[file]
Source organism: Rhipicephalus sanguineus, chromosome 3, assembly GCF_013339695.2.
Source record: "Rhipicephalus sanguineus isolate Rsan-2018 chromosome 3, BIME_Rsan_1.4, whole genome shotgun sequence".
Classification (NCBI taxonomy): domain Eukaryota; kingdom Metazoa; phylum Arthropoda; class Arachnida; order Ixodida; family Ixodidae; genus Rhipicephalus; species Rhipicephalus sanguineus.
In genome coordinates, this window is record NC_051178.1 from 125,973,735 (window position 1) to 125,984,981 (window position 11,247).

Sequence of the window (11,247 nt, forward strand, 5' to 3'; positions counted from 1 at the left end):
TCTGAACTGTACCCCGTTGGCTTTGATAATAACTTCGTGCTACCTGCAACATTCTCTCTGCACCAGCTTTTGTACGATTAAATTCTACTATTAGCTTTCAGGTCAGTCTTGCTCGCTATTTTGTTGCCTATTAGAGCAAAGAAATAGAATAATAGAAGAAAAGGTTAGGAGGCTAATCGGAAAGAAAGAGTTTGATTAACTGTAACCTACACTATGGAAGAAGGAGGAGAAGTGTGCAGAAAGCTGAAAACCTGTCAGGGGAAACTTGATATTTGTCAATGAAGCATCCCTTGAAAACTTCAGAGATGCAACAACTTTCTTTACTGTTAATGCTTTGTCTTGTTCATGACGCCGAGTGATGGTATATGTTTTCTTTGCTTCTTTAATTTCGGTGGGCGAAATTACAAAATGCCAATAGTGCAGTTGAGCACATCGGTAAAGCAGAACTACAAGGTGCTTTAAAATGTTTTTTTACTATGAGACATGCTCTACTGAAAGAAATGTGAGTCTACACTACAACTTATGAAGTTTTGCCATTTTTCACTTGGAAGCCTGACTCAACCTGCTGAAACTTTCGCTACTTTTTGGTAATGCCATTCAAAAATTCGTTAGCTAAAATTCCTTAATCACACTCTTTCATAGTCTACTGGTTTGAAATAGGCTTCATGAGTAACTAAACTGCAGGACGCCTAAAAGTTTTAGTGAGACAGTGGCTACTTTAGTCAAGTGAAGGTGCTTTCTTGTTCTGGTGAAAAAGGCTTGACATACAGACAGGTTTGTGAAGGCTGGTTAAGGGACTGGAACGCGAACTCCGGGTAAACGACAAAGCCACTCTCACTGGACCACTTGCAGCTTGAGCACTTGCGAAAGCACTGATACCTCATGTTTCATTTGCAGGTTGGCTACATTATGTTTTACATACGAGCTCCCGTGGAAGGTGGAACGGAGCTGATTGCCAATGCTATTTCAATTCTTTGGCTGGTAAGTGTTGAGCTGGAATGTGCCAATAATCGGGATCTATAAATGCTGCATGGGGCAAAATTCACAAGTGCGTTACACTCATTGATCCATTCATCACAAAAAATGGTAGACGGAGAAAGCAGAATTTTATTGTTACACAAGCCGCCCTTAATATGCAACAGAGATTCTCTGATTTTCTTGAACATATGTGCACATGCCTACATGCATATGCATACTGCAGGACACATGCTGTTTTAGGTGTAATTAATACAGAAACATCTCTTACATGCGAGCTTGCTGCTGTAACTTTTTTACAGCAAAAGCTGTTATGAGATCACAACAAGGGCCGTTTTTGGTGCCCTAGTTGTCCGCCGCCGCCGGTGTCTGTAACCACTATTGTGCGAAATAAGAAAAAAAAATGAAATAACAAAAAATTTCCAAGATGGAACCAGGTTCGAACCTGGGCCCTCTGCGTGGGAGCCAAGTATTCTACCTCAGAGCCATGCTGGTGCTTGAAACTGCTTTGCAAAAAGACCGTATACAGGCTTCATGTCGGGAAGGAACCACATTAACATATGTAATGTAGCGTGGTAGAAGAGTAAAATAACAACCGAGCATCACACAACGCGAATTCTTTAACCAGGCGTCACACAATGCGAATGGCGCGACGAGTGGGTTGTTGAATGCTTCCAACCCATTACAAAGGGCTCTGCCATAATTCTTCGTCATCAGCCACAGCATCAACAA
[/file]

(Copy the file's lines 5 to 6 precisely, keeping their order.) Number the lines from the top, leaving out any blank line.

Sequence of the window (11,247 nt, forward strand, 5' to 3'; positions counted from 1 at the left end):
TCTGAACTGTACCCCGTTGGCTTTGATAATAACTTCGTGCTACCTGCAACATTCTCTCTGCACCAGCTTTTGTACGATTAAATTCTACTATTAGCTTTCAGGTCAGTCTTGCTCGCTATTTTGTTGCCTATTAGAGCAAAGAAATAGAATAATAGAAGAAAAGGTTAGGAGGCTAATCGGAAAGAAAGAGTTTGATTAACTGTAACCTACACTATGGAAGAAGGAGGAGAAGTGTGCAGAAAGCTGAAAACCTGTCAGGGGAAACTTGATATTTGTCAATGAAGCATCCCTTGAAAACTTCAGAGATGCAACAACTTTCTTTACTGTTAATGCTTTGTCTTGTTCATGACGCCGAGTGATGGTATATGTTTTCTTTGCTTCTTTAATTTCGGTGGGCGAAATTACAAAATGCCAATAGTGCAGTTGAGCACATCGGTAAAGCAGAACTACAAGGTGCTTTAAAATGTTTTTTTACTATGAGACATGCTCTACTGAAAGAAATGTGAGTCTACACTACAACTTATGAAGTTTTGCCATTTTTCACTTGGAAGCCTGACTCAACCTGCTGAAACTTTCGCTACTTTTTGGTAATGCCATTCAAAAATTCGTTAGCTAAAATTCCTTAATCACACTCTTTCATAGTCTACTGGTTTGAAATAGGCTTCATGAGTAACTAAACTGCAGGACGCCTAAAAGTTTTAGTGAGACAGTGGCTACTTTAGTCAAGTGAAGGTGCTTTCTTGTTCTGGTGAAAAAGGCTTGACATACAGACAGGTTTGTGAAGGCTGGTTAAGGGACTGGAACGCGAACTCCGGGTAAACGACAAAGCCACTCTCACTGGACCACTTGCAGCTTGAGCACTTGCGAAAGCACTGATACCTCATGTTTCATTTGCAGGTTGGCTACATTATGTTTTACATACGAGCTCCCGTGGAAGGTGGAACGGAGCTGATTGCCAATGCTATTTCAATTCTTTGGCTGGTAAGTGTTGAGCTGGAATGTGCCAATAATCGGGATCTATAAATGCTGCATGGGGCAAAATTCACAAGTGCGTTACACTCATTGATCCATTCATCACAAAAAATGGTAGACGGAGAAAGCAGAATTTTATTGTTACACAAGCCGCCCTTAATATGCAACAGAGATTCTCTGATTTTCTTGAACATATGTGCACATGCCTACATGCATATGCATACTGCAGGACACATGCTGTTTTAGGTGTAATTAATACAGAAACATCTCTTACATGCGAGCTTGCTGCTGTAACTTTTTTACAGCAAAAGCTGTTATGAGATCACAACAAGGGCCGTTTTTGGTGCCCTAGTTGTCCGCCGCCGCCGGTGTCTGTAACCACTATTGTGCGAAATAAGAAAAAAAAATGAAATAACAAAAAATTTCCAAGATGGAACCAGGTTCGAACCTGGGCCCTCTGCGTGGGAGCCAAGTATTCTACCTCAGAGCCATGCTGGTGCTTGAAACTGCTTTGCAAAAAGACCGTATACAGGCTTCATGTCGGGAAGGAACCACATTAACATATGTAATGTAGCGTGGTAGAAGAGTAAAATAACAACCGAGCATCACACAACGCGAATTCTTTAACCAGGCGTCACACAATGCGAATGGCGCGACGAGTGGGTTGTTGAATGCTTCCAACCCATTACAAAGGGCTCTGCCATAATTCTTCGTCATCAGCCACAGCATCAACAA